Summer is a great time to reflect on the year. Many of us just completed the evaluation process, showcasing the amazing things that took place throughout the year, along with setting professional growth goals for the future. I know… the “evaluation process” does have some negative feeling tones due to the political uncertainties regarding the process. We should change the name! Let’s call it the “professional growth process.” Seems a bit more positive and reflective (especially, when discussing effectiveness – maybe a future post). For the purposes of this post, we will call it the professional growth process.
Our district utilizes the Charlotte Danielson’s Framework for Teaching Proficiency to generate conversations, while establishing effectiveness and goal setting. We also utilize lesson reflection questions, for our instructional conferences, after announced and unannounced observations. Examples of questions are as follows:
- In general, how successful was the lesson? Did the students learn what you intended for them to learn? How do you know?
- If you were able to bring samples of student work, what do those samples reveal about those students’ levels of engagement and understanding?
- Comment on your classroom procedures, student conduct, and your use of physical space. To what extent did these contribute to student learning?
- Did you depart from your plan? If so, how, and why?
- Comment of different aspects of your instructional delivery (e.g. activities, grouping of students, materials, and resources). To what extent were they successful?
- If you had a chance to teach this lesson again to the same group of students, what would you do differently?
Charlotte Danielson’s Framework for Teaching Proficiency and lesson reflection questions are extremely important, and can truly enhance professional growth during an instruction conference. With that said, true self-reflection should go deeper than lesson effectiveness.
Any job needs honest self-reflection. Asking profound self-reflection questions, while understanding yourself and how stakeholders might view you, will truly improve your performance and maybe even the quality of your work experience.
Examples of profound self-reflection questions:
· Do my students like me? Do I like my students? Do I connect with them by creating positive relationships?
· Do I create a collaborative culture of safety and empowerment within the learning process, where students can be risk-takers?
· Do my parents like me? Do they know how much I care for their children and enjoy teaching? What would they say about my ability to communicate with them?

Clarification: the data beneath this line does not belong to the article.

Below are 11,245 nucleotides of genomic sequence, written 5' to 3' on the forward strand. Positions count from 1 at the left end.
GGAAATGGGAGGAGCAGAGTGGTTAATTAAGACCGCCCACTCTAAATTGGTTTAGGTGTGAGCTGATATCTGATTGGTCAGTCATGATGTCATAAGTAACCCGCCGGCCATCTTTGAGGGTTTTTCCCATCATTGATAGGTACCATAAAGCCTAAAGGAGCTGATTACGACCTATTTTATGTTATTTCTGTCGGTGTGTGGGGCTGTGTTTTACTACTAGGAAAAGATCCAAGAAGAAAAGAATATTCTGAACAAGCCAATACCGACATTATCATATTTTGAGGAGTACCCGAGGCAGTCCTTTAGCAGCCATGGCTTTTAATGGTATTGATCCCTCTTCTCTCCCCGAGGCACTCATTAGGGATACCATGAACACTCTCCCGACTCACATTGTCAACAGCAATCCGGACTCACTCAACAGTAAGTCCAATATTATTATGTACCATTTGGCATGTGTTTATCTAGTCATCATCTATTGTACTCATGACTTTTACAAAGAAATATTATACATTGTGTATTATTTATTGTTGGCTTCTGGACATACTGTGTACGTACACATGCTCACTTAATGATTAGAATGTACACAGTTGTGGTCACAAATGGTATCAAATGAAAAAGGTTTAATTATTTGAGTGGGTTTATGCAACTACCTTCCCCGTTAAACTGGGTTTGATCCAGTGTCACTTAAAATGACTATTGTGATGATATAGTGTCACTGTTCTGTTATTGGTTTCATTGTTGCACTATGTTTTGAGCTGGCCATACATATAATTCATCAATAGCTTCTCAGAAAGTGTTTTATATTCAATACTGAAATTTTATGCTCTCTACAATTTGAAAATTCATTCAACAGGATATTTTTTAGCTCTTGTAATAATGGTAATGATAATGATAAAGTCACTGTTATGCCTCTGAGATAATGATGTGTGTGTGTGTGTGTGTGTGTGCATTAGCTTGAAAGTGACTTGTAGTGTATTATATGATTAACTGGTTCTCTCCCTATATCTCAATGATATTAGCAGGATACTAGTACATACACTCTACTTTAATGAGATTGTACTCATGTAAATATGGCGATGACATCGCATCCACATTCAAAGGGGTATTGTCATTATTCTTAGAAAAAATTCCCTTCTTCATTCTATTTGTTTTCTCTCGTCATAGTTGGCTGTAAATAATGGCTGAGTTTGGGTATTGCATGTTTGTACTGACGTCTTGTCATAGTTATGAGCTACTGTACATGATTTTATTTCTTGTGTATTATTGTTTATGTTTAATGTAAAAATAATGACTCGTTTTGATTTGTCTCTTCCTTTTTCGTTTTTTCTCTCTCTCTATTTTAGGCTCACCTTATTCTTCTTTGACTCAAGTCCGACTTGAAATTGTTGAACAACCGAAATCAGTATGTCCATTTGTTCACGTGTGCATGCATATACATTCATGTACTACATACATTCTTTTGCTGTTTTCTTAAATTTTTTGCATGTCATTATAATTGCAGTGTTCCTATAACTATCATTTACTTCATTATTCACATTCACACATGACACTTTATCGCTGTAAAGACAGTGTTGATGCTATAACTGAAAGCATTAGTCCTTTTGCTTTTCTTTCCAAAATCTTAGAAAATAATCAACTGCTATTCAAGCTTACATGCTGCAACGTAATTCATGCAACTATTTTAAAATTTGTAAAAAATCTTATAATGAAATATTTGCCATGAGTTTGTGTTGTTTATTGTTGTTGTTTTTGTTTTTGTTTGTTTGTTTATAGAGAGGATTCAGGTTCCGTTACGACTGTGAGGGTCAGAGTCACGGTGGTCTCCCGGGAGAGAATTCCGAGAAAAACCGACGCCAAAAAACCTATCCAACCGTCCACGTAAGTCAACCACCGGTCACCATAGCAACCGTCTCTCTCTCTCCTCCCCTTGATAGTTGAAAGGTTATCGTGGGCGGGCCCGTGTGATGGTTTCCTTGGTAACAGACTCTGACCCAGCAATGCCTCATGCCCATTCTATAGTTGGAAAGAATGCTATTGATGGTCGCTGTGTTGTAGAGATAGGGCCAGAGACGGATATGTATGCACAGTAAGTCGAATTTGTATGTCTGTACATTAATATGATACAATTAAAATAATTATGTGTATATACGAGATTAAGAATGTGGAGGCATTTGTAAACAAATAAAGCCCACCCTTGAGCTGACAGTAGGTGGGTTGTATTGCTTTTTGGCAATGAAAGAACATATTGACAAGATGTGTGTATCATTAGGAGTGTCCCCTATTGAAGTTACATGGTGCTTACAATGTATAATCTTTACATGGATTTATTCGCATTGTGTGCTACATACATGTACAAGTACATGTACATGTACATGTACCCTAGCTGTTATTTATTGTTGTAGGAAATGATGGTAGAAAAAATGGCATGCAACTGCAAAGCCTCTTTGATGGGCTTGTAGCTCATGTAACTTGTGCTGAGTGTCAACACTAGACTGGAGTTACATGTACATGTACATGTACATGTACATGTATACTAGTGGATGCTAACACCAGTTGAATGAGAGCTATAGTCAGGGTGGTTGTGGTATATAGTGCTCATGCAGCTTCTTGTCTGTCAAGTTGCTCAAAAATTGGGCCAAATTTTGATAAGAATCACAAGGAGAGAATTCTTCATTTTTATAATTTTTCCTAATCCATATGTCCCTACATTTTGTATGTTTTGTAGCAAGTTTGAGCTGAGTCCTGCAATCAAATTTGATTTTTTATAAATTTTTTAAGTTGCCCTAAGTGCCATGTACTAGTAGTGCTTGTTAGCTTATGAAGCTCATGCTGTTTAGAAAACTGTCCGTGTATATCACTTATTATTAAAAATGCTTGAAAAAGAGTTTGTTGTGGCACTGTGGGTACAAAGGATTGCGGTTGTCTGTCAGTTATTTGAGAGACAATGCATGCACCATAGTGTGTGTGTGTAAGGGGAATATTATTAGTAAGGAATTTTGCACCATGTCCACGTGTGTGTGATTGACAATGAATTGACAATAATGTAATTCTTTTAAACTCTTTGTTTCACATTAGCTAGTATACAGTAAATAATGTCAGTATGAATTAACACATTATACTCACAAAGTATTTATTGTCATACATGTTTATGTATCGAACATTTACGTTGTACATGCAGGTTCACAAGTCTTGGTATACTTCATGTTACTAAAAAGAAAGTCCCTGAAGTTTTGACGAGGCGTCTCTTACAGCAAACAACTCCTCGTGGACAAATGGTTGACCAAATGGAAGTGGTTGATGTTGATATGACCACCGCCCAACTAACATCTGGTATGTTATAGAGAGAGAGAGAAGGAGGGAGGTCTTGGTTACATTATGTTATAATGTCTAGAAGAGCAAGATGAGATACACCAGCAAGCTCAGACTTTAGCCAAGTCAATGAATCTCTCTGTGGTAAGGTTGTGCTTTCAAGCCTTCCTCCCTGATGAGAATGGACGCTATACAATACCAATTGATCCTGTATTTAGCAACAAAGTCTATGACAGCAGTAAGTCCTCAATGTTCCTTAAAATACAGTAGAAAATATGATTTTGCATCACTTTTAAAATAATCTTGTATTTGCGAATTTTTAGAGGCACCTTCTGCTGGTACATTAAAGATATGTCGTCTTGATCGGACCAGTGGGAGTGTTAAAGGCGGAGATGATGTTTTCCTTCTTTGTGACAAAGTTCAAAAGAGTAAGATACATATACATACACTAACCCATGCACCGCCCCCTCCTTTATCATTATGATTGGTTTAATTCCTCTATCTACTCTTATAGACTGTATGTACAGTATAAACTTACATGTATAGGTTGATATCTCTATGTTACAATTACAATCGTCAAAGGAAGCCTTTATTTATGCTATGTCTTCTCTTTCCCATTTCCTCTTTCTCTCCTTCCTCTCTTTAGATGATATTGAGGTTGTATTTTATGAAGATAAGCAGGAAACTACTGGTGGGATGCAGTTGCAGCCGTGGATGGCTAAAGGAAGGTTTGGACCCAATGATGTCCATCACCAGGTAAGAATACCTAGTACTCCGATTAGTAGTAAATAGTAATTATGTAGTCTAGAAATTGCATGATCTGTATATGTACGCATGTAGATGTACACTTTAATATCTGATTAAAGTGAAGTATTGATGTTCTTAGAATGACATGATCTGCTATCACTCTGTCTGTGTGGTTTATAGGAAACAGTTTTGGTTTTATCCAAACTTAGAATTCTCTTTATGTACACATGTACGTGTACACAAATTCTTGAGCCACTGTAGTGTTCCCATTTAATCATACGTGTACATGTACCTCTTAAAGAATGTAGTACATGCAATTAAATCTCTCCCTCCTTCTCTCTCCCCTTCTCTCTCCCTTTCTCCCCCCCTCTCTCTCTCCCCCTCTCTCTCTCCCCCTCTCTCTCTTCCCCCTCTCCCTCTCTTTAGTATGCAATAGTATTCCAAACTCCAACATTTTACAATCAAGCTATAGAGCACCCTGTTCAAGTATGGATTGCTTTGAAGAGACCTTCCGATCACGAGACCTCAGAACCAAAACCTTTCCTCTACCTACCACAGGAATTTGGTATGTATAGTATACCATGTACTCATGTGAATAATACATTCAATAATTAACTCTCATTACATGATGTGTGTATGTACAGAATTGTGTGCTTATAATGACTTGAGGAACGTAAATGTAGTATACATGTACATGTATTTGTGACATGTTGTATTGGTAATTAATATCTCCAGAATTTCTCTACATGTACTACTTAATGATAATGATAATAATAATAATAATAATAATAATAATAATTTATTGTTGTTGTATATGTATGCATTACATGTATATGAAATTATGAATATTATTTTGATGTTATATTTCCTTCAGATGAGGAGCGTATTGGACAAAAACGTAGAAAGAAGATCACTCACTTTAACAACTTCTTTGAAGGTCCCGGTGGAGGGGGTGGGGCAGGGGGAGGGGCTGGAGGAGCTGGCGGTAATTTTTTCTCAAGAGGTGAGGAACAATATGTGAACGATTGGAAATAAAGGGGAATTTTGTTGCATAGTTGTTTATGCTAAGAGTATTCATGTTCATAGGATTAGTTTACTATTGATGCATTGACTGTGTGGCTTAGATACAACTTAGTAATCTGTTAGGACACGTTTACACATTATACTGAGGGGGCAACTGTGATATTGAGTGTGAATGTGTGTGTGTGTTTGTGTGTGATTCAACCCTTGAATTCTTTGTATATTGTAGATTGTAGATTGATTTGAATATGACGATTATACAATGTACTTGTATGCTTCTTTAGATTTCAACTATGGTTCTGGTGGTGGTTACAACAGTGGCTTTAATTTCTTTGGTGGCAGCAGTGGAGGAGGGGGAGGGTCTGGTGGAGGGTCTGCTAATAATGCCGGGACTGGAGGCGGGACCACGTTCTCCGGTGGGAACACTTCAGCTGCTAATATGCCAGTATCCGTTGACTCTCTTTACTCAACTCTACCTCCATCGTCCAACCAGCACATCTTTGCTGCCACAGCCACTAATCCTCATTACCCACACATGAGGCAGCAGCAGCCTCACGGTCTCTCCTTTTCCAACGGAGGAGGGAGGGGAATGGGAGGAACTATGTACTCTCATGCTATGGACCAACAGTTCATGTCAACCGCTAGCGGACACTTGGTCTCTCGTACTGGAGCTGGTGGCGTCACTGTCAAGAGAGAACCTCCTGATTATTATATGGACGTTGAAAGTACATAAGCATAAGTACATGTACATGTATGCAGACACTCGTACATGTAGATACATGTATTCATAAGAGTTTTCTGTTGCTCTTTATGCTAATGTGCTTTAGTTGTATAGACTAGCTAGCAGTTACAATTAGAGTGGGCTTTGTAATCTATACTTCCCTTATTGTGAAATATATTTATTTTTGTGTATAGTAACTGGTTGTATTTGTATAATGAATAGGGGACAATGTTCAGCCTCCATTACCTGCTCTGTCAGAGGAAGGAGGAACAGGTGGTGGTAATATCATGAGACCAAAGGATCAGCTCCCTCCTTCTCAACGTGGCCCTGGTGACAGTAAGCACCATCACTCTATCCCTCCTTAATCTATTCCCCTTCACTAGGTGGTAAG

· Do I surround myself with positive people?
· Do I like my job? Can I do better?
· Do my colleagues like me? Do they feel supported by me, or do I create anxiety for them?
· How do I respond to others that are negative?
· Do I create my own stress?
· Are my greatest strengths creating weakness? Am I blinded by my own ambition?
· If everyone at my place of work had my attitude, what kind of work environment would it be?
· Do I have a growth or fixed mindset?
· Do I let disappointment in educational politics and uncertainties creep into the classroom?
· Do I find the professional growth process (evaluation) as a nuisance or a chance to grow and develop my craft?
· Am I defensive when receiving constructive criticism? Do I make excuses, or use constructive criticism as a chance to grow professionally?
· Do I take instructional conferencing with my principal seriously?
· Do I create opportunities to grow professionally (through professional development, twitter chats, professional reading, etc.), or do I think it is someone else’s job to seek out opportunities for me?
· Am I the voice of “all good things” in education or the echo of what is bad?
I feel extremely fortunate to work in a positive building, with an amazing staff; however, even the most positive educators should ask these questions from time to time. These are questions that I utilize when reflecting, which sustains my focus, being the best that I can be, for our school community and ultimately our students. I look at self-reflection questions as an opportunity to be the positive voice in education, while growing as a professional. If you truly want to grow, I believe that you need to think deeper than lesson reflection. One must self-reflect, knowing that they are the only one who can truly answer these questions.
As you reflect over the summer, start thinking about these deeper self-reflection questions, supporting your motivation to carry you into the next school year. Always remember the importance of being the Positive Voice in education! Continue to grow and embrace change, creating opportunities for professional growth, while enjoying the best job in the world… teaching children!
Thanks for reading and make this summer a time for relaxation and reflection.